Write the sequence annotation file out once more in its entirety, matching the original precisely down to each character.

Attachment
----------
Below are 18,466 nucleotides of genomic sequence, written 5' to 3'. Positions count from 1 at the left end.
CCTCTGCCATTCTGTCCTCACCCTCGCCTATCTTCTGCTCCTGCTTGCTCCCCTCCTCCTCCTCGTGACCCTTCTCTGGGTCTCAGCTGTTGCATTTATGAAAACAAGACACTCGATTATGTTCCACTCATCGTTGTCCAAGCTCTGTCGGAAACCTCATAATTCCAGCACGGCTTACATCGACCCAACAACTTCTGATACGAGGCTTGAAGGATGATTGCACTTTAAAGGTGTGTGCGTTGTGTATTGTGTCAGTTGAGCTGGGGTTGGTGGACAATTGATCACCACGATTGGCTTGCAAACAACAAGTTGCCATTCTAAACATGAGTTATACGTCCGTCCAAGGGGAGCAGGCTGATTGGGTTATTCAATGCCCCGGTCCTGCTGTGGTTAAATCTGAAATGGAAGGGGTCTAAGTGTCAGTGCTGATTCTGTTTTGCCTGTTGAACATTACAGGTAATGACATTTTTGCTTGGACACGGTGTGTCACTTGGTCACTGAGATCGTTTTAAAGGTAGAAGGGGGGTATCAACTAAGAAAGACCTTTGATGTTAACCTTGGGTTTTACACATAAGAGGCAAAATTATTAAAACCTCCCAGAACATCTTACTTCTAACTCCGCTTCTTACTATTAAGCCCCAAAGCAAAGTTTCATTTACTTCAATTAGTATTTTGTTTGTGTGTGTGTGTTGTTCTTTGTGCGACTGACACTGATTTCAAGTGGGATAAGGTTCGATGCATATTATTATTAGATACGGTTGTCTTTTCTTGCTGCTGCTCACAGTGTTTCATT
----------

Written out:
Below are 18,466 nucleotides of genomic sequence, written 5' to 3'. Positions count from 1 at the left end.
CCTCTGCCATTCTGTCCTCACCCTCGCCTATCTTCTGCTCCTGCTTGCTCCCCTCCTCCTCCTCGTGACCCTTCTCTGGGTCTCAGCTGTTGCATTTATGAAAACAAGACACTCGATTATGTTCCACTCATCGTTGTCCAAGCTCTGTCGGAAACCTCATAATTCCAGCACGGCTTACATCGACCCAACAACTTCTGATACGAGGCTTGAAGGATGATTGCACTTTAAAGGTGTGTGCGTTGTGTATTGTGTCAGTTGAGCTGGGGTTGGTGGACAATTGATCACCACGATTGGCTTGCAAACAACAAGTTGCCATTCTAAACATGAGTTATACGTCCGTCCAAGGGGAGCAGGCTGATTGGGTTATTCAATGCCCCGGTCCTGCTGTGGTTAAATCTGAAATGGAAGGGGTCTAAGTGTCAGTGCTGATTCTGTTTTGCCTGTTGAACATTACAGGTAATGACATTTTTGCTTGGACACGGTGTGTCACTTGGTCACTGAGATCGTTTTAAAGGTAGAAGGGGGGTATCAACTAAGAAAGACCTTTGATGTTAACCTTGGGTTTTACACATAAGAGGCAAAATTATTAAAACCTCCCAGAACATCTTACTTCTAACTCCGCTTCTTACTATTAAGCCCCAAAGCAAAGTTTCATTTACTTCAATTAGTATTTTGTTTGTGTGTGTGTGTTGTTCTTTGTGCGACTGACACTGATTTCAAGTGGGATAAGGTTCGATGCATATTATTATTAGATACGGTTGTCTTTTCTTGCTGCTGCTCACAGTGTTTCATT